Also notice that the traffic jumps from 6am to 7am.  At 7am is when I started sending links to Twitter via HootSuite, and did so every 5 mins till it stopped at 9am.  So the fact that traffic jumped a bit BEFORE I started linking to the ‘How I got 20K followers’ posts at 8am suggests that simply linking to OTHER people’s posts was actually driving traffic back to MY blog.

And from around 11am-3pm I was interacting with other people on Twitter.  This corresponds with the above graph and the sudden traffic drop-off that you see from 4pm through the end of the day when I wasn’t interacting very much.  Minus the two spikes at 5pm and 8pm from my tweeting links to the ‘How I got 20K followers’ post.

So ALL of this suggests that three actions drove traffic back to this blog yesterday:

1 – Linking to the ‘How I got 20K followers’ post five times.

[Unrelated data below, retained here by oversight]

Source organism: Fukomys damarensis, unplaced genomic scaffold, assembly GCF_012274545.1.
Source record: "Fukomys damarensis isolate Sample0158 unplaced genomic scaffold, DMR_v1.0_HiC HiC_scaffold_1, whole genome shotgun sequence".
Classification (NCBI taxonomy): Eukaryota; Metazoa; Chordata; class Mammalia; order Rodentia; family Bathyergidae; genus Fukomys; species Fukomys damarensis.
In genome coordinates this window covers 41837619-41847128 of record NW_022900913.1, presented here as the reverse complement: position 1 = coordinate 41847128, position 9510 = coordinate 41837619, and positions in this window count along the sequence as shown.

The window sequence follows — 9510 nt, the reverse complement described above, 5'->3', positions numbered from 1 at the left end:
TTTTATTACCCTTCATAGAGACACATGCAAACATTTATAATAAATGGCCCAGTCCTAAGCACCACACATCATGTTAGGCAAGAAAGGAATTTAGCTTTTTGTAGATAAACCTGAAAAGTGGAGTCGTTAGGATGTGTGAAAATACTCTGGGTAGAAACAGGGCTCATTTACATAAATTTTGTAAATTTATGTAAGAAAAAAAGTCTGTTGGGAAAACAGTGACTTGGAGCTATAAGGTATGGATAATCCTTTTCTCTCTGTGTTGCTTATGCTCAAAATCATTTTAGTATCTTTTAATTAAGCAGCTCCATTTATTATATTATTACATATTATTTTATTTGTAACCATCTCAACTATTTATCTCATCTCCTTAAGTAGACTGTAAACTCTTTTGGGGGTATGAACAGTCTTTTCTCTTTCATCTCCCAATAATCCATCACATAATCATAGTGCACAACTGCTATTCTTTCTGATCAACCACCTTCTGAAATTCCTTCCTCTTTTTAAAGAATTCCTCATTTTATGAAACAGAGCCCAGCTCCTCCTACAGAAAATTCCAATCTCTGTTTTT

2 – Linking to other people’s posts a total of 30 times.

3 – Participating in conversations on Twitter.

The first is obvious, but I think the second two are very interesting because by directly promoting others and interacting with others, it seems I was also giving people the incentive to check out my site.

But I think the biggest lesson here is to track and test your social media efforts constantly.  Even with this experiment, I will need to test further to  get a better idea of exactly what happened. And it remains to be seen how much of a cumulative affect spending this much time on Twitter EVERY day, could have. I got great results from yesterday’s experiment, but I probably invested 5-6 hours into it. That’s a big chunk of time to invest even every weekday, and the results would need to be pretty significant to justify the time investment, I think.